Q12. Why is “Type of Entity” important and how do I determine my type of entity?

A. Each user must select from the following types of entities:
  • Public: Business Entity
  • Public: Not‐for‐Profit
  • Public: Employee Benefit Plan
  • Non‐Public: Business Entity
  • Non‐Public: Not‐for‐Profit
  • Non‐Public: Employee Benefit Plan

This information is important for correct use of the PCS because certain pending content within the FASB Codification may have different required effective dates depending on the type of entity or because certain pending content may only be applicable to certain types of entities.
 
To determine your type of entity, do the following:
 
  1. Determine if you are a “Public Business Entity” as defined in the Codification Master Glossary
  2. Distinguish whether your entity is a “Public Entity” as defined in the Codification Master Glossary
  3. Identify whether your entity is an employee benefit plan or has characteristics of a “Not‐for-Profit” as defined in the Master Glossary.

Q13. What does “Period Type” mean?

A. “Period Type” refers to whether you want to access accounting requirements as they relate to either an annual period or an interim period. This information is important for correct use of the PCS because pending content can have specific limitations for application in an interim period. For example, interim periods may have a later required effective date than the required effective date for an annual period. Note also that the “Fiscal Year Beginning Date” is the same even if the “interim” period type is selected.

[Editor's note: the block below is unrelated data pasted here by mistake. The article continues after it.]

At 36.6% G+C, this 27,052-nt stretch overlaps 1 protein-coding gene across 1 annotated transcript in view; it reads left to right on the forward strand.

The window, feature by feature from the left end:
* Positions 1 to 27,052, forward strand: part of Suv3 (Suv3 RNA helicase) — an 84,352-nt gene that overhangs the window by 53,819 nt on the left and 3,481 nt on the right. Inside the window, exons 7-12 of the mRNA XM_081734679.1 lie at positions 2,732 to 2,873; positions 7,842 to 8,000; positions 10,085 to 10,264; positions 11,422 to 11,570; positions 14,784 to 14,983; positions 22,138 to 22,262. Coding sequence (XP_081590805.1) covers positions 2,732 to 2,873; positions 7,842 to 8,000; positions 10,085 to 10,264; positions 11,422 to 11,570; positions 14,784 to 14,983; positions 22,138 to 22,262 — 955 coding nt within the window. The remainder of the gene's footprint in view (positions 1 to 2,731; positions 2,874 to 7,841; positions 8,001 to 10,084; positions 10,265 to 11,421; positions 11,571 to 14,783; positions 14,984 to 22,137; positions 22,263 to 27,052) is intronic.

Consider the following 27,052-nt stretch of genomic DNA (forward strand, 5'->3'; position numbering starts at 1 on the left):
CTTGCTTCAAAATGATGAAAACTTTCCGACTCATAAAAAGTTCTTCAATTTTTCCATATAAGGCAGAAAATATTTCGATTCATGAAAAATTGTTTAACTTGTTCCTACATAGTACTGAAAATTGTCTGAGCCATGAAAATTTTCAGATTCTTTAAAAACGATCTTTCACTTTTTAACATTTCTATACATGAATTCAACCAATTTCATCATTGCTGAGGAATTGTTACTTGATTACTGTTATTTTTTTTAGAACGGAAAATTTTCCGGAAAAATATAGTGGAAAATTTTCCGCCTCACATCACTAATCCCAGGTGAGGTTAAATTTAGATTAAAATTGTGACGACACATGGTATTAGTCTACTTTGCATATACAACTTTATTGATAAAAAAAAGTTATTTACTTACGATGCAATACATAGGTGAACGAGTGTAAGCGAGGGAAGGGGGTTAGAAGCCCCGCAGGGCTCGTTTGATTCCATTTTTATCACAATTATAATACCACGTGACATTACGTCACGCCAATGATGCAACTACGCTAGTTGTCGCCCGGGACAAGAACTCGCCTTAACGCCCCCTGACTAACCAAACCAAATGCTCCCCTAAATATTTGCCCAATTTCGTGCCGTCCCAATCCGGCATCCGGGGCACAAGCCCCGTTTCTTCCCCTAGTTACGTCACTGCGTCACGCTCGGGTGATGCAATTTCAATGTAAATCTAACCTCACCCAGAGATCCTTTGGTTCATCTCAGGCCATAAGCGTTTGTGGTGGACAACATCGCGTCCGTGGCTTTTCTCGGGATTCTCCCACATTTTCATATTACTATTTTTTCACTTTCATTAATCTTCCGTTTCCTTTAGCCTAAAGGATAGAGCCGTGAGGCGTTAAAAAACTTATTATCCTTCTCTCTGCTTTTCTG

Q14. Are the “Period Type” and “Fiscal Year Beginning Date” fields interdependent?

A. No, for the “Fiscal Year Beginning Date” field a user should always select the first date of the annual period used for GAAP accounting purposes and/or preparing GAAP financial statements, regardless of the “Period Type” selection. If a user selects “interim period” in the “Period Type” field, that user should not use the first date of that interim period for the “Fiscal Year Beginning Date” field. Rather, the user should input the first date of the annual period in which that interim period falls.
 
System Limitations

The PCS is a useful tool for customizing the Codification website based on a specified profile. However, as with other systematic tools, there are known system limitations. Please read and understand the constraints below.

Q15. What are the system limitations related to special case standards (e.g., standards with indefinite deferrals)?